Chapter 17: Dance with Danger

A bad dream rips David from sleep, and a bizarre fire draws him outside. I mean for TSoD to be visually engaging, and the little flame is a fun example of that. I also like the similarity between David and the wooden sculpture, although I feel like I sort of beat that point to death; but I have gotten positive feedback on the comparison, so I’m keeping it.

I had a creative epiphany last week, and it gave me a much needed surge of energy.
My writing process is not a linear one. As I’ve mentioned before, I’ve done four novels so far. Each of them provided a great learning experience in one way or another, but TSoD was the first to ever really operate from an outline, and even then it was only loosely followed. In the past, I just sort of painted my plot into a corner until *poof!*, one day I uncovered the way they would neatly wrap up. Although this has worked out satisfactorily so far (and no one can claim the stories are predictable: since I don’t even know the end!), it’s not a way of writing I would encourage — it’s stressful, it can lead to many a rewrite, and I’m waiting for the time when a solution does not present itself in a timely manner. Then I will be in real trouble.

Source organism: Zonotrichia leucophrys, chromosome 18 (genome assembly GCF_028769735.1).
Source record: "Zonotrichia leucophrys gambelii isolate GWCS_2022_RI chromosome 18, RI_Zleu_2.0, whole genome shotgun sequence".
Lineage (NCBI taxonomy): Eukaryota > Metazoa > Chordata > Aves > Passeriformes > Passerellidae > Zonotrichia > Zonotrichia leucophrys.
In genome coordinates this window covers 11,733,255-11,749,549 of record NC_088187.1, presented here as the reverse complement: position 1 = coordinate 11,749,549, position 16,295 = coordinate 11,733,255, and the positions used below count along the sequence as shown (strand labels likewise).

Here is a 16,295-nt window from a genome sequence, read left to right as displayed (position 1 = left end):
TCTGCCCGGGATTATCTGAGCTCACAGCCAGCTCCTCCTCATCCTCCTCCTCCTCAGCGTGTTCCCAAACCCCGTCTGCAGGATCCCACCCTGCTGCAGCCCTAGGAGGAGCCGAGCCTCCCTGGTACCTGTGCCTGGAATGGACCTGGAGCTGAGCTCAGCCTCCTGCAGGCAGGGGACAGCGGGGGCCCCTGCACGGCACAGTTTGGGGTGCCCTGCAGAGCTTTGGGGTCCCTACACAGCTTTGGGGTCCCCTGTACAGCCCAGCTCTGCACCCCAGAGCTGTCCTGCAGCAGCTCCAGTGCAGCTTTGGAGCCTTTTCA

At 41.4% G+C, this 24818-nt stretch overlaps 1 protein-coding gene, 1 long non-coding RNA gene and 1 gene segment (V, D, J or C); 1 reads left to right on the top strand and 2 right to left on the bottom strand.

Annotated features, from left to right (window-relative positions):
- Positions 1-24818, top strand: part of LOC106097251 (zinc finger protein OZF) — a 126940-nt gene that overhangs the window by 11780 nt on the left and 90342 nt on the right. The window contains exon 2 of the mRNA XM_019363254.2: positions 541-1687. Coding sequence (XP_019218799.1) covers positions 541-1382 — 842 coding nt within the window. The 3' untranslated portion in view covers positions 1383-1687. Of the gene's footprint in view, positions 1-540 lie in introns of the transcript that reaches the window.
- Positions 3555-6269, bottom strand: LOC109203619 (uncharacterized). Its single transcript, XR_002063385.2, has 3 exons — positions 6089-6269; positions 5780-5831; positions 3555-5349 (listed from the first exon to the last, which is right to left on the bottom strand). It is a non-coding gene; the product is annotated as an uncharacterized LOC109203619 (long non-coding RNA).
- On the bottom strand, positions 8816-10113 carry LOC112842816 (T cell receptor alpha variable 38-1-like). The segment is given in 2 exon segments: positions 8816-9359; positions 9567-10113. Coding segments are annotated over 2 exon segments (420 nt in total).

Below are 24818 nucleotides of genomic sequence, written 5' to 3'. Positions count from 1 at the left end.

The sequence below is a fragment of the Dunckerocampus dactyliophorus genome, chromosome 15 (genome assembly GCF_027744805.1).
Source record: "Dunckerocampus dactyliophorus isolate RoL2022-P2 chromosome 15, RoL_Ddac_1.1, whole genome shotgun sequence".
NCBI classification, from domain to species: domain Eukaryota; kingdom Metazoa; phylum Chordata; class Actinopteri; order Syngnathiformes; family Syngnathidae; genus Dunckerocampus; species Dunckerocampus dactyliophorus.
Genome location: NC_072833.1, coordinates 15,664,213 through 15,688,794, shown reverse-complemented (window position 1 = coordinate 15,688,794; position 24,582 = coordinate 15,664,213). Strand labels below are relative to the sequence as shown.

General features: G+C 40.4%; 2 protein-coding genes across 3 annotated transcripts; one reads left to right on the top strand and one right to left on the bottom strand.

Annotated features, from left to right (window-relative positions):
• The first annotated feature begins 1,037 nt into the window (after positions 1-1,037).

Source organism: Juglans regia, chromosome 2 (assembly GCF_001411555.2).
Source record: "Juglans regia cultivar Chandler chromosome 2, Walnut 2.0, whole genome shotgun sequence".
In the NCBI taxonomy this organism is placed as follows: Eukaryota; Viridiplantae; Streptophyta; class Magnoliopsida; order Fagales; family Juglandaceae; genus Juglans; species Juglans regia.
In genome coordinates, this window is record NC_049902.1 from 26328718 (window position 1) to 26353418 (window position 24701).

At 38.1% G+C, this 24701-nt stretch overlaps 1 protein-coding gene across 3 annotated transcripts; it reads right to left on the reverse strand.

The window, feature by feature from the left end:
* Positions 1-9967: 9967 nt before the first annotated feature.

But Stephen King’s On Writing talks on this point — King’s theory is that each story is already there, and it is the author’s role to uncover the truth of it, and I agree. I think there are several ways to handle a story, and many paths to take for its completion: but there is only one true path, one best path. Each tale has a best possible path, and as the author it’s my job to find where that route naturally forms.
The point is this: where am I going to go with David?
My plan from the beginning has been two books: basically a micro and a macro, a little picture and big picture. But I was on the way home the other day, letting my mind wander and relax (work and wedding planning are keeping it continually buzzing at 60 mph, it deserved a break) and suddenly, inexplicably — this could be a trilogy.
Josh has encouraged me to consider carefully, and he’s right. Trilogies can be cumbersome and just too much of a certain plot or idea or character. There is a dangerous, oversaturating element there; but my last trilogy got better and better with each book. That might simply be a declaration of my improved competence in writing, but it could also be the opportunity to produce a deeper, richer adventure.
I am still considering whether it is plausible or not, but I am also beginning to think it will be a necessary element to the tale. It would help connect David better with the reader and assign a more “real-world” element to the story, plus flesh out the stakes. Not to mention it will be a crazy challenge for me as a writer, since I’d be tackling a setting I’ve never undertaken before.

And the event that sparked the consideration in the first place? A crowded bus ride, excellent sound-proofed earbuds and one Nine Inch Nails song. I had forgotten just how inspiring music can be. Oh, the possibilities…